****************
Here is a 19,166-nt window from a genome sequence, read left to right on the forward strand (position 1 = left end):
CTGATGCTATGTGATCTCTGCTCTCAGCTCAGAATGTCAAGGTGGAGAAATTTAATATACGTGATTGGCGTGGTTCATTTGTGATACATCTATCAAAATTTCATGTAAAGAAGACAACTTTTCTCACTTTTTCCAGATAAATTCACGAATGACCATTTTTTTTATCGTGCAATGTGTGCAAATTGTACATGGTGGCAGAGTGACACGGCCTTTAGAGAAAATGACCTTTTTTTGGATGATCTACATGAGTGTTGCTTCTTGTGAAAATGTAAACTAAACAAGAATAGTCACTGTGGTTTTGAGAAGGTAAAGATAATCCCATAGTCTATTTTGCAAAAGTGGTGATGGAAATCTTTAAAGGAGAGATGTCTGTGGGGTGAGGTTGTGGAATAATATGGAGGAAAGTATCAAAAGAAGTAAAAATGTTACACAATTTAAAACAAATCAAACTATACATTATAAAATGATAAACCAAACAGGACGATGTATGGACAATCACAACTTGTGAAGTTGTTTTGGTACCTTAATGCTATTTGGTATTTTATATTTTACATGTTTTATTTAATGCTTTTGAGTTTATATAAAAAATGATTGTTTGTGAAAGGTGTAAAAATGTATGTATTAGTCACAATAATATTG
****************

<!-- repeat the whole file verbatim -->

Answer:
Here is a 19,166-nt window from a genome sequence, read left to right on the forward strand (position 1 = left end):
CTGATGCTATGTGATCTCTGCTCTCAGCTCAGAATGTCAAGGTGGAGAAATTTAATATACGTGATTGGCGTGGTTCATTTGTGATACATCTATCAAAATTTCATGTAAAGAAGACAACTTTTCTCACTTTTTCCAGATAAATTCACGAATGACCATTTTTTTTATCGTGCAATGTGTGCAAATTGTACATGGTGGCAGAGTGACACGGCCTTTAGAGAAAATGACCTTTTTTTGGATGATCTACATGAGTGTTGCTTCTTGTGAAAATGTAAACTAAACAAGAATAGTCACTGTGGTTTTGAGAAGGTAAAGATAATCCCATAGTCTATTTTGCAAAAGTGGTGATGGAAATCTTTAAAGGAGAGATGTCTGTGGGGTGAGGTTGTGGAATAATATGGAGGAAAGTATCAAAAGAAGTAAAAATGTTACACAATTTAAAACAAATCAAACTATACATTATAAAATGATAAACCAAACAGGACGATGTATGGACAATCACAACTTGTGAAGTTGTTTTGGTACCTTAATGCTATTTGGTATTTTATATTTTACATGTTTTATTTAATGCTTTTGAGTTTATATAAAAAATGATTGTTTGTGAAAGGTGTAAAAATGTATGTATTAGTCACAATAATATTG